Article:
By Mike Klaassen
Sensation is the fiction-writing mode for evoking a character’s perception of the senses. Authors are often encouraged to incorporate the five (or maybe even six) senses into their stories. Despite all the emphasis on utilizing the senses, sensation is not widely recognized as a distinct fiction-writing mode. Unfortunately, failure to treat sensation as a fiction-writing mode:
- Downplays the contribution sensation makes to stories
- Diminishes the likelihood that sensation will be fully analyzed and understood by students of fiction
- Reduces the likelihood that sensation will be utilized skillfully and to its full potential
Some writing coaches lump thinking, emotion, and sensation into one category. Certainly, each of these is linked to the mind of the character, but thinking, emotion, and sensation are also quite different, in real life and in fiction. Given their importance and the differences in how they are conveyed, each warrants its own analysis and treatment.
Sometimes sensation is included in broader categories, such as narration, description, or summarization. Of course, sensation may be considered a subset of each of these writing modes under their broadest definitions. But lumping sensation into such wide topics does little to clarify its use; in fact, it adds to the confusion.
Fiction writers aren’t limited to sight, hearing, touch, smell, and taste. In Description & Setting, Ron Rozelle describes a sixth sense—where a character suspects something, or senses that something is wrong, as in an intuition or a premonition.[i]
ELEMENTS OF FICTION. Sensation contributes to each of the five fundamental elements of fiction: character, plot, setting, theme, and style.[ii] The most obvious role of sensation is in setting. According to Jessica Page Morrell in Between the Lines, “Writers create intricate settings because readers rely on visual and sensory references . . . You breathe life into fiction by translating the senses onto the page, producing stories rooted in the physical world . . . that creates a tapestry, a galaxy of interwoven sensory ingredients.”[iii] Also, as characters move about within the story, “using sensory clues in the new locale, especially sights and smells, will help readers adjust as they move . . . into new territory.”[iv]
Regarding plot, sensation provides the vivid detail that helps bring action to life, creating verisimilitude. Morrell describes it as a “sensory surround,” which when “coupled with drama tugs the reader into [the] story and forces him to keep reading.” The old adage “Show, don’t tell” means that you “. . . place [the reader] in the midst of the experience with unfolding action.” “Showing requires that the writing be solid, not abstract, and this means that at least one of the senses must be involved to show a specific reality.”[v]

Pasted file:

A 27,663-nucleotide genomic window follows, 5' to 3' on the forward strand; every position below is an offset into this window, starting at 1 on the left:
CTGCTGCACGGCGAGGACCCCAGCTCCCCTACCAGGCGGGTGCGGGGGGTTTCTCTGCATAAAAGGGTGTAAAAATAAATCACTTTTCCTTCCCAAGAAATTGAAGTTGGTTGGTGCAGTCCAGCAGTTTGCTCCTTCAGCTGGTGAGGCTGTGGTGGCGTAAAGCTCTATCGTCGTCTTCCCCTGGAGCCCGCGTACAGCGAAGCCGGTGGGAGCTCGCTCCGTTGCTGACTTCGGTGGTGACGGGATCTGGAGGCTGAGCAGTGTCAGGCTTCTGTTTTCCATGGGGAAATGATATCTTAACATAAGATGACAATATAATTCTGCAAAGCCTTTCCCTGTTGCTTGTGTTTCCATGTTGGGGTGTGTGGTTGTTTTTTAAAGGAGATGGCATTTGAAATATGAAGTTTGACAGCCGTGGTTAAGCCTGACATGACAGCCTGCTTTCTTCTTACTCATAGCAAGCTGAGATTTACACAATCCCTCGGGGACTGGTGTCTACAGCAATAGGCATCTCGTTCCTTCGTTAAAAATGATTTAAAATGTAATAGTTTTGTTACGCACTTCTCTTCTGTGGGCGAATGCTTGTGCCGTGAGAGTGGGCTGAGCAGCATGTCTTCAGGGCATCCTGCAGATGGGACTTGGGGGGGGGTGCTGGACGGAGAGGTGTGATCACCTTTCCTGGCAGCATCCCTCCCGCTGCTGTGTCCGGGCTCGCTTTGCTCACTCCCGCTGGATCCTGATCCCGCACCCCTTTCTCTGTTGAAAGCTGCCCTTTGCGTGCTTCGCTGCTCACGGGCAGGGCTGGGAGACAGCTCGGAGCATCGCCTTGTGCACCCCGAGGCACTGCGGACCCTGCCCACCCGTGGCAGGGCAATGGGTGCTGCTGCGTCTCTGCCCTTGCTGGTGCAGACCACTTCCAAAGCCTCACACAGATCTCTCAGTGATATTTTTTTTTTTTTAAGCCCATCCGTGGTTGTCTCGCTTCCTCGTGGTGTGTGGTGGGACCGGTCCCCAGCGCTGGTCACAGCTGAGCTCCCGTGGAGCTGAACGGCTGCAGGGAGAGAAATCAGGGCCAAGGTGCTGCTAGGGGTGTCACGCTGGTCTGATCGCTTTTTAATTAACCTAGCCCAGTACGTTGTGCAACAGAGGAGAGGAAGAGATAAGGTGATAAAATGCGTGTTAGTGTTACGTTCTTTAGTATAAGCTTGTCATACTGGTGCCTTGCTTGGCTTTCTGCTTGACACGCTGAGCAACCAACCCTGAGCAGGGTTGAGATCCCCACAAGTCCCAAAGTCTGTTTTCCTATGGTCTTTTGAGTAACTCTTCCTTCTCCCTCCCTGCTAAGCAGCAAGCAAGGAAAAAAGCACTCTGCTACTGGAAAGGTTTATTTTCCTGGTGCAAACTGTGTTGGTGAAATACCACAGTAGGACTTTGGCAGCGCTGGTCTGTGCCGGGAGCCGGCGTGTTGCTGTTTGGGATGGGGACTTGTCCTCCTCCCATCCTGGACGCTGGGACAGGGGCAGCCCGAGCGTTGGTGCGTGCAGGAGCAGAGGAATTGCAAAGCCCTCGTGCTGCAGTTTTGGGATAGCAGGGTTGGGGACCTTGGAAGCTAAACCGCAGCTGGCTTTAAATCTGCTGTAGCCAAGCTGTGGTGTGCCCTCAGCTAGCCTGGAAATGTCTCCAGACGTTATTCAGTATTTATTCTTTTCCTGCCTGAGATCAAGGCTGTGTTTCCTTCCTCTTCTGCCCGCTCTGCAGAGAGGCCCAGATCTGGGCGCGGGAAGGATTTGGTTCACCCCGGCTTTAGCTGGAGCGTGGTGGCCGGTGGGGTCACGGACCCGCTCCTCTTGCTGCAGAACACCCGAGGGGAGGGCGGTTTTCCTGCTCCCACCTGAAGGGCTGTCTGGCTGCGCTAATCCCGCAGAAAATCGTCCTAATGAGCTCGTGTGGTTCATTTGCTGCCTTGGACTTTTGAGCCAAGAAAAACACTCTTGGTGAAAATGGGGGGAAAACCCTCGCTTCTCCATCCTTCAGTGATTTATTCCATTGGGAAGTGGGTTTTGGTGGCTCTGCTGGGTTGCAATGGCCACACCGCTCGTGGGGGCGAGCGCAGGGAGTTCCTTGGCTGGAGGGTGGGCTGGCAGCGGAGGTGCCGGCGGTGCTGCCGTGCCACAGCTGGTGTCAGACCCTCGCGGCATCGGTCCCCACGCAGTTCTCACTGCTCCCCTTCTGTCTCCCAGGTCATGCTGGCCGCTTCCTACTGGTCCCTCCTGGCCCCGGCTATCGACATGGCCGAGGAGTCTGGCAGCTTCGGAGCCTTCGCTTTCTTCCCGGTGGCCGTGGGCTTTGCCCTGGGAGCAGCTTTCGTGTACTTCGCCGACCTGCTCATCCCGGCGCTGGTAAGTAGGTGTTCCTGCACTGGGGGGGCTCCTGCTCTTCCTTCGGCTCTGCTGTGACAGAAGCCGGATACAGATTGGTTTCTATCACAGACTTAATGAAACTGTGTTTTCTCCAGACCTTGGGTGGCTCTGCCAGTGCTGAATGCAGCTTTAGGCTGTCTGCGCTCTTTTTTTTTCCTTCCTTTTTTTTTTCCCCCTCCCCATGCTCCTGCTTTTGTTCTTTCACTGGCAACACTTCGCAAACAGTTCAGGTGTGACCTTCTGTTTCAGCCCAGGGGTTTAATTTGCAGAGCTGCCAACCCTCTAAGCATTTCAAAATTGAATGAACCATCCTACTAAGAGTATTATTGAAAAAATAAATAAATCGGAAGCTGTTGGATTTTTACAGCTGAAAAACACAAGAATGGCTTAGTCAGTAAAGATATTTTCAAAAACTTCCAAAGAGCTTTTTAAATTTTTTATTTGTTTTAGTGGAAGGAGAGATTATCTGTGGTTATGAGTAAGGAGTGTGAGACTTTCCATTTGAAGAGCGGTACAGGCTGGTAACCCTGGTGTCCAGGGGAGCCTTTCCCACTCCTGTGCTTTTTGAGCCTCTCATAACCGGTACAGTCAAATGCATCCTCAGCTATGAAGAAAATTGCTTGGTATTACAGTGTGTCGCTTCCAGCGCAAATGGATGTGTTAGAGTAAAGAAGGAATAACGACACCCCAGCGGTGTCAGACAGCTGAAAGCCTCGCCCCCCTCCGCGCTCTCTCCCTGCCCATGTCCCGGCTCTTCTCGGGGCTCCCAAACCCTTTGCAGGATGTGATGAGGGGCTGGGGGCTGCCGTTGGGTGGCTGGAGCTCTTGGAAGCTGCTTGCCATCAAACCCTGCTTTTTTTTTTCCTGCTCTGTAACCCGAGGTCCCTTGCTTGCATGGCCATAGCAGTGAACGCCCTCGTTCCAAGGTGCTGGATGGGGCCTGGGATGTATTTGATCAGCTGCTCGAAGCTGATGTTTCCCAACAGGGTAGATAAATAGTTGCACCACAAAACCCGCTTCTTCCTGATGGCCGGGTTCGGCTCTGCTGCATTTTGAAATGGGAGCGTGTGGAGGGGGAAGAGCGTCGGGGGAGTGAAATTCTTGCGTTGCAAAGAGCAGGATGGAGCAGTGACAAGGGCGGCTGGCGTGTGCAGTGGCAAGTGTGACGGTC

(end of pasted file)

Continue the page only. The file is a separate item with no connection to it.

Sensation can also be a powerful tool for character development, especially regarding a character’sreaction to particular sensations. In fact, sensation may directly stimulate an emotional response. For example, the sight of a puppy may generate a feeling of happiness, while the sight of a maggot or the touch of a spider may stimulate fear or revulsion. Sensation can encourage recollection, which may be useful as a trigger in transitioning to backstory for character development or for stimulating emotion indirectly.
Likewise, a character’s reaction to sensations may provide a common thread for the development of one or more of a story’s themes. And, of course, how and when sensation is utilized throughout a story and the skill with which sensation is presented are important aspects of an author’s unique writing style.
Mike Klaassen is the author of Fiction-Writing Modes: Eleven Essential Tools for Bringing Your Story to Life, which is available for order at traditional and online bookstores. You may “Look Inside” the book at Amazon.com.
This article was adapted from an article published by Helium.com on January 3, 2008. Copyright 2008 and 2022 Michael John Klaassen. All rights reserved. You are welcome to share this article with others.
[i] Roselle, Ron. Description & Setting. Cincinnati, OH: Writer’s Digest Books, 2005, 95-97. ISBN: 9781582973272.
[ii] Klaassen, Mike. Fiction-Writing Modes. 2015, 4. ISBN: 9781682221006.
[iii] Morrell, Jessica Page. Between the Lines. Cincinnati, Ohio: Writer’s Digest Books, 2006, 172-173. ISBN: 9781582973937.
[iv] Morrell, 287.
[v] Morrell, 172-173.